Pediatric hospital admissions from influenza A (H1N1) in Brazil: effects of the 2010 vaccination campaign

Pediatric hospital admissions from influenza A (H1N1) in Brazil: effects of the 2010 vaccination campaign

Author Marcos, Ana Carolina Cavalcanti Autor UNIFESP Google Scholar
Pelissoni, Fernanda D'angelo Monteiro Autor UNIFESP Google Scholar
Cunegundes, Kelly Simone Almeida Autor UNIFESP Google Scholar
Abramczyk, Marcelo Luiz Autor UNIFESP Google Scholar
Bellei, Nancy Cristina Junqueira Autor UNIFESP Google Scholar
Sanches, Nivea Aparecida Pissaia Autor UNIFESP Google Scholar
De Moraes-Pinto, Maria Isabel Autor UNIFESP Google Scholar
Institution Universidade Federal de São Paulo (UNIFESP)
Abstract lIn 2009, the influenza A (H1N1) virus spread rapidly around the world, causing the first pandemic of the 21st Century. In 2010, there was a vaccination campaign against this new virus subtype to reduce the morbidity and mortality of the disease in some countries, including Brazil. Herein, we describe the clinical and epidemiological characteristics of patients under 19 years of age who were hospitalized with confirmed influenza A (H1N1) infection in 2009 and 2010. We retrospectively reviewed files from the pediatric patients who were admitted to a university hospital with real-time polymerase chain reaction (RT-PCR) confirmed influenza A (H1N1) infection in 2009 and 2010. There were 37 hospitalized patients with influenza A (H1N1) in 2009 and 2 in 2010. In 2009, many of the hospitalized children had an underlying chronic disease and a lower median age than those not hospitalized. Of the hospitalized patients, 78% had a chronic disease, primarily pneumopathy (48%). The main signs and symptoms of influenza were fever (97%), cough (76%), and dyspnea (59%). Complications occurred in 81% of the patients. The median length of hospitalization was five days; 27% of the patients required intensive care, and two died. In 2010, two patients were hospitalized with influenza A (H1N1): one infant with adenovirus co-infection who had received one previous H1N1 vaccine dose and presented with respiratory sequelae and a 2-month-old infant who had a hospital-acquired infection. An impressive reduction in hospital admissions was observed in 2010 when the vaccination campaign took place in Brazil.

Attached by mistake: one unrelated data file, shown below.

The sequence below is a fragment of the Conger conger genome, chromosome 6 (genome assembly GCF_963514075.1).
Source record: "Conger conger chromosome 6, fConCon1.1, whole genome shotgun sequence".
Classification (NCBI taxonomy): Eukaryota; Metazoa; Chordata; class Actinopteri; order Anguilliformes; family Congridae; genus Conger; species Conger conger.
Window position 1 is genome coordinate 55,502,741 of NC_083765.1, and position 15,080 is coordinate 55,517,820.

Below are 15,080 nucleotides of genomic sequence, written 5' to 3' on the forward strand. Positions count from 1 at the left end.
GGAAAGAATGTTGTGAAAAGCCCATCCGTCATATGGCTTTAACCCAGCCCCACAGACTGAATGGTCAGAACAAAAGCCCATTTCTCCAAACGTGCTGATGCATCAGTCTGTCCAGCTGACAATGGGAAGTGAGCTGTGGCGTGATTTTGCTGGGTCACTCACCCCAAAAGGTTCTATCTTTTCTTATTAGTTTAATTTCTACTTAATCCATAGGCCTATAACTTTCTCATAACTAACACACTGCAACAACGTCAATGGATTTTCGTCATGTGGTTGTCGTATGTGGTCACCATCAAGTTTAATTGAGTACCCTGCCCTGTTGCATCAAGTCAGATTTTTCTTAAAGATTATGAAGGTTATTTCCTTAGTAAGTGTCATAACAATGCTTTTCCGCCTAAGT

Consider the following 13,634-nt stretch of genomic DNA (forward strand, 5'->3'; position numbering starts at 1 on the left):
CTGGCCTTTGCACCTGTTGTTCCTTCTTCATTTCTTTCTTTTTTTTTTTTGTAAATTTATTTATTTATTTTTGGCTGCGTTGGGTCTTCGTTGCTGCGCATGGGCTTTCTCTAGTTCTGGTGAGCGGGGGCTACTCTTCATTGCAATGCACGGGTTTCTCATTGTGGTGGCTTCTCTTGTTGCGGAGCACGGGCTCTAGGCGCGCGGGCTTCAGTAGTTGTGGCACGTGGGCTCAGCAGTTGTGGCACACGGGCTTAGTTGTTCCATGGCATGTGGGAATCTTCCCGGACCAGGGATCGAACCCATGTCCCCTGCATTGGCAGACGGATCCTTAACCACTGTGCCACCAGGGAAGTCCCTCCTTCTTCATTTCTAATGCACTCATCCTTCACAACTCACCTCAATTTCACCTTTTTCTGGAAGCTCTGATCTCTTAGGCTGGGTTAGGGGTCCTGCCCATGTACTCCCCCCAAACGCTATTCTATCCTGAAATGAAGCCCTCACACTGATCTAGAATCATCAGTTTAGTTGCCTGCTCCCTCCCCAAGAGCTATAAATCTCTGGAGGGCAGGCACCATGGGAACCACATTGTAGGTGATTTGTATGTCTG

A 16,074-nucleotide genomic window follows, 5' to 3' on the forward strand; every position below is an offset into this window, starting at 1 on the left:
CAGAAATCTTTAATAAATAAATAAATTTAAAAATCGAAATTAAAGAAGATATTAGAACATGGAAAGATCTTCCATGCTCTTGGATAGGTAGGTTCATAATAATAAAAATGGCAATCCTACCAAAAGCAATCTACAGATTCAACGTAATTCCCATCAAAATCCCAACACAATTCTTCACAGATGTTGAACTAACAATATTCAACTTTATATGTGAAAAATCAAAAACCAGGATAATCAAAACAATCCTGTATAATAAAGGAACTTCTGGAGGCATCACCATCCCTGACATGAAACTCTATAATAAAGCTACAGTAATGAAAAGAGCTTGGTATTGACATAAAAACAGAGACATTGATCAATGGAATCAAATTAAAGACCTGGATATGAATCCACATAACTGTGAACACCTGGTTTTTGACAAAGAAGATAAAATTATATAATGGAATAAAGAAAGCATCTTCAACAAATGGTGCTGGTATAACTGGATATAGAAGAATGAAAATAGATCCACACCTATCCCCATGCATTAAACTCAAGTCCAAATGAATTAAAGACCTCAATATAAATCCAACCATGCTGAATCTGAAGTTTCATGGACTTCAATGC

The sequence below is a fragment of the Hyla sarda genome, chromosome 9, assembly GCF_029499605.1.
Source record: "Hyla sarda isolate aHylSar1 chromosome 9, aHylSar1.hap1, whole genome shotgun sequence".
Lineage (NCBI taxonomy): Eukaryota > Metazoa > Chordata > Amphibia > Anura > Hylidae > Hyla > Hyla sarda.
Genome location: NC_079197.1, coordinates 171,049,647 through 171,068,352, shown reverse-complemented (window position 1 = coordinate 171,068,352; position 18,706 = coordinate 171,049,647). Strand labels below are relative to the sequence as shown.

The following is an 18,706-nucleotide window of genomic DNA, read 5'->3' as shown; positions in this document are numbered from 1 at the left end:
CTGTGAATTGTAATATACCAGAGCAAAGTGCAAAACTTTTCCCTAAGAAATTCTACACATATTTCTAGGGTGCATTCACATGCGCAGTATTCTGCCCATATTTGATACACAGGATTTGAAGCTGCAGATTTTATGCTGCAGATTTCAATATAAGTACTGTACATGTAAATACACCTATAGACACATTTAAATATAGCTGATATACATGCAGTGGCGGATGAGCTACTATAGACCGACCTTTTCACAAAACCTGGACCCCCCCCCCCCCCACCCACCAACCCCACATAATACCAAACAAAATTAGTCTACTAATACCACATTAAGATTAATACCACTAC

Keywords Influenza A Virus
H1N1 Subtype
Chronic Disease
Language English
Date 2012-10-01
Published in Clinics. Faculdade de Medicina / USP, v. 67, n. 10, p. 1215-1218, 2012.
ISSN 1807-5932 (Sherpa/Romeo, impact factor)
Publisher Faculdade de Medicina / USP
Extent 1215-1218
Access rights Open access Open Access
Type Article
Web of Science ID WOS:000309938100015
SciELO ID S1807-59322012001000015 (statistics in SciELO)

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